The Minimum Repayment Trap & How To Avoid It

Avoid Making Only The Minimum Payment

For many households, personal loans and credit cards are a simple reality of modern living.

The ever-escalating cost of living combined with stagnating wages mean that many families need to rely on credit to make ends meet.

However, when it comes to credit cards, householders can make a cardinal mistake that can seriously prolong their debt and cause them to spend a small fortune on interest payments.

Opting for the minimum repayment option when setting up their new card.

Of course, we understand why the minimum repayment option is so appealing to money-conscious families.

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A lower monthly payment is easier to fit into your carefully balanced household budget.

However, as this video explains, clicking on this alluring option is exactly what lenders want you to do.

It results in more money over a longer period of time.

That’s great for them.

But potentially ruinous for you!

Understanding Minimum Repayments: How bad can it be?

Minimum repayments will vary enormously depending on how much you’re borrowing, the type of credit card product you’re using and the lender you choose.

Typically, a minimum repayment will fall anywhere between 1 and 2.5% of the total amount repayable.

However, this seemingly affordable monthly repayment likely won’t eat into the amount owed in any meaningful way.

In fact, it may barely even cover the interest owed and any additional fees and charges.

As such, you can expect your debt to be significantly prolonged when you choose minimum repayments for your credit cards.

In many cases, you may be repaying as little as $10 of your overall debt per month.

Let’s put that into context.

Let’s say you take out a $1,000 credit card to buy a new refrigerator.

You can expect the balance on this card to be somewhere near 18%.

If you select only the minimum repayment option, it could take you more than 10 years to pay the card off.

And the longer the debt goes unpaid, the more your credit rating may suffer.

The more you need to borrow, the more interest you can expect to incur.

So a credit card with a $6,000 limit might have an interest rate closer to 30%.

This means it could take over 50 years to pay off!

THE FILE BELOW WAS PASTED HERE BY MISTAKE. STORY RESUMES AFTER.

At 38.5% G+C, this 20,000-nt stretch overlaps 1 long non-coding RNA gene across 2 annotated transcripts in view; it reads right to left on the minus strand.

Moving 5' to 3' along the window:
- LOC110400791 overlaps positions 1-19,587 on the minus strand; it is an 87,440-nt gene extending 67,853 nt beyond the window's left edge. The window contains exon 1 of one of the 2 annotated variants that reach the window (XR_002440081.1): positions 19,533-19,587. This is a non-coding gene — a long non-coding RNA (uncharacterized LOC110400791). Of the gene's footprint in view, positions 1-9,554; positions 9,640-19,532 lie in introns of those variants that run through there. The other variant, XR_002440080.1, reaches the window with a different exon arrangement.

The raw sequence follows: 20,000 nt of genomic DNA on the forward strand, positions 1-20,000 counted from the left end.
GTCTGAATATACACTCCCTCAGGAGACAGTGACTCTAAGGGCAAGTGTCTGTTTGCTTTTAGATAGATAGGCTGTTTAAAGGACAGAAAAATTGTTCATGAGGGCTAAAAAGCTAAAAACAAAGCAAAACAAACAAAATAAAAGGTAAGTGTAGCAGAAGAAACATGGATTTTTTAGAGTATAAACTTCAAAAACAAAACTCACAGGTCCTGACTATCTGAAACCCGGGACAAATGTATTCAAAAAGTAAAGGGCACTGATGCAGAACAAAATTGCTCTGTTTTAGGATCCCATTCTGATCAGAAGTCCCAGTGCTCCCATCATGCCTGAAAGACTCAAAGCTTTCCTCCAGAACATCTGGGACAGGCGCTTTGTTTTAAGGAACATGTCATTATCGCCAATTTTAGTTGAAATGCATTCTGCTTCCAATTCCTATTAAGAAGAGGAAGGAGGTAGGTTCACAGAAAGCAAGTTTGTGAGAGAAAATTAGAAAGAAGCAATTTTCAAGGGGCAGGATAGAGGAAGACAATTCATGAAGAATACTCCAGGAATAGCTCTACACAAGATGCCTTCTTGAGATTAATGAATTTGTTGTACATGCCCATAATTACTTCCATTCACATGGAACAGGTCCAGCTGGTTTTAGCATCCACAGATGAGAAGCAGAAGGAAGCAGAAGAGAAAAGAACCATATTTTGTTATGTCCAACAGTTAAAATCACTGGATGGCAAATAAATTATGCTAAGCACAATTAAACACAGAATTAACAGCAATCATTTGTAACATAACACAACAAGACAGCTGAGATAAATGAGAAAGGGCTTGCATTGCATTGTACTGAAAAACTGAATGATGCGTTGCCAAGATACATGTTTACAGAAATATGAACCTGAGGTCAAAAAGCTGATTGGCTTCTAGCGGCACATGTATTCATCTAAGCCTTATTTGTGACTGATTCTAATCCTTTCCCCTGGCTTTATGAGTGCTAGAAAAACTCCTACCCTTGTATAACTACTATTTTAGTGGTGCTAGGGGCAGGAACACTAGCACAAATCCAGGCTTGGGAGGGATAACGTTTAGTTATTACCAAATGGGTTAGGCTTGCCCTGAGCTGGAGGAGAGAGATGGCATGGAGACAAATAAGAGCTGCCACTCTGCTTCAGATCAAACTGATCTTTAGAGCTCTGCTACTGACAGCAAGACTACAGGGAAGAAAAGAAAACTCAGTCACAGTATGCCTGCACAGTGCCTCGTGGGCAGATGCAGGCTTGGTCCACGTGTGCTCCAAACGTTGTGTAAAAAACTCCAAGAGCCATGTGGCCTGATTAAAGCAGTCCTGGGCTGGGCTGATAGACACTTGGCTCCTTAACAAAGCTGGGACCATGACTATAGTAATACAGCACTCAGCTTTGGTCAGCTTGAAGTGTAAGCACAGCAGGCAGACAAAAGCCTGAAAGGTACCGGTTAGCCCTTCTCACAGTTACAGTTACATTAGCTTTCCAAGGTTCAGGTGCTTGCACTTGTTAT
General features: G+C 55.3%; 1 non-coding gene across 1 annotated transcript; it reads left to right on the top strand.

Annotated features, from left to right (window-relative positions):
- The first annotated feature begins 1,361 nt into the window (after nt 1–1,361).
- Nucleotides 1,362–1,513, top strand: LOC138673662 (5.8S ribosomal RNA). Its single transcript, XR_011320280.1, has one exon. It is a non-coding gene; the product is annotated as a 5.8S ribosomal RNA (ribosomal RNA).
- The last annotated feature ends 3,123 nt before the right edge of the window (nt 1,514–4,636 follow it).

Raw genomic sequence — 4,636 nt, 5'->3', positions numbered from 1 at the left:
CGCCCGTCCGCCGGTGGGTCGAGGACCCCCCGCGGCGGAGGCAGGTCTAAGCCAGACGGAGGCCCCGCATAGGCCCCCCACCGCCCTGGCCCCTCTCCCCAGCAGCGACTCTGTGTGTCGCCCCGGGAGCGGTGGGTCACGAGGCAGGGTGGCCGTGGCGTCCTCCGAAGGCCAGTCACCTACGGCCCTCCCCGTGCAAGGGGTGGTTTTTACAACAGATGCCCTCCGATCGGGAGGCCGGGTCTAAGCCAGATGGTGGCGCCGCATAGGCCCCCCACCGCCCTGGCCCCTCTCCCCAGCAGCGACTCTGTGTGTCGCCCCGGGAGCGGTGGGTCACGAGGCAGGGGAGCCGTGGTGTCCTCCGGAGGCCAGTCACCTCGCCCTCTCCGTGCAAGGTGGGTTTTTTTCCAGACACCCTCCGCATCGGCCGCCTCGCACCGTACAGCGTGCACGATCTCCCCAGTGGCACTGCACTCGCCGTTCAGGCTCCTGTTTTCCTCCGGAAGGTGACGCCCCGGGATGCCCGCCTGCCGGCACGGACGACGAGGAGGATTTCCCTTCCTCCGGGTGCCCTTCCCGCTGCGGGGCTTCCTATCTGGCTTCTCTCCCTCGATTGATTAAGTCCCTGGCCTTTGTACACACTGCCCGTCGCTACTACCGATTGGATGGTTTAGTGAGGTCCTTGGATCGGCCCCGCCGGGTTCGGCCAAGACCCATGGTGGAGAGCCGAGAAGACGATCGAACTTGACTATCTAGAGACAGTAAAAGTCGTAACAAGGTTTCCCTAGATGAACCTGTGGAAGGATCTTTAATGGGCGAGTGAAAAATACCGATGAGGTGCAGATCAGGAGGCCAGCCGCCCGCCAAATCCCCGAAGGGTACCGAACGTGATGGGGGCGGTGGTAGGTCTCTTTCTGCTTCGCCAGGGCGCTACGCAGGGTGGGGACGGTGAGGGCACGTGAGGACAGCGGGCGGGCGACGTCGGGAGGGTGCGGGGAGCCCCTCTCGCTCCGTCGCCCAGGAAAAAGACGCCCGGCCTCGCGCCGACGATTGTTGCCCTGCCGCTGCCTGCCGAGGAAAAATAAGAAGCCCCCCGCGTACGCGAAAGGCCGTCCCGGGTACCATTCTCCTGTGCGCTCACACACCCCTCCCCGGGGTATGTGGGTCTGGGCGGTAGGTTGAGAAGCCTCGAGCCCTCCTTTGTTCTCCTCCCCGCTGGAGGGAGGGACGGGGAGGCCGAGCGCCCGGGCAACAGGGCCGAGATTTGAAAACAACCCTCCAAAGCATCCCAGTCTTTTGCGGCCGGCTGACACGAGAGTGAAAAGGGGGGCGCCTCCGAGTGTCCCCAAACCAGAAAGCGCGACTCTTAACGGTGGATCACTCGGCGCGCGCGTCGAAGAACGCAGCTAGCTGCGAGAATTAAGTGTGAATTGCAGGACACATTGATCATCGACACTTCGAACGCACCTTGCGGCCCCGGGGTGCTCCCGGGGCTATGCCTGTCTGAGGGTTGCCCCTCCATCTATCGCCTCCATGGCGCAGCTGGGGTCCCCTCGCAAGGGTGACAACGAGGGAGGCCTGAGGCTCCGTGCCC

Avoiding the Minimum Repayment Trap

Now that we see just how damaging the Minimum Repayment Trap can be to your household finances, let’s look at how you can avoid it.

Fortunately, there are a variety of ways in which financially savvy households can insulate themselves against the risks caused by Minimum Repayments.

The most obvious (and perhaps most crucial) is to read your credit card bill carefully.

Under disclosure rules, credit card companies are legally required to display how long it will take the customer to pay off their credit card balance when only making making minimum monthly payments.

Look for the required disclosure statement on your bill.

Other tips for paying down your credit card debt early include:


  • Making your payments on time to avoid incurring fees and charges.


  • Think twice before using your card if you can’t afford to repay it in full. While nobody likes having to rely on their savings… at least doing so doesn’t result in interest charges.


  • Keep a close eye on your household budget and try to factor in card repayments above the minimum by making sacrifices elsewhere.


  • Prioritise your debts with the highest interest rates at the top.



  • Understand when your debts are beginning to spiral out of control, and be prepared to reach out for help when it’s needed.


That’s where we come in!

How can we help?

When your personal debts become too much to handle, our team of licensed experts can give you the impartial advice you need to find a solution.

Only a Licensed Insolvency Trustee can alert you to all of your options when it comes to making your debts more manageable, and we can help you to find one in your area.

Since we opened our doors in 1999, we’ve helped over 100,000 Canadians just like you to liberate themselves from the effects of personal debt.

Call us today on (877)879-4770 to arrange confidential, risk-free, and zero-obligation callback.

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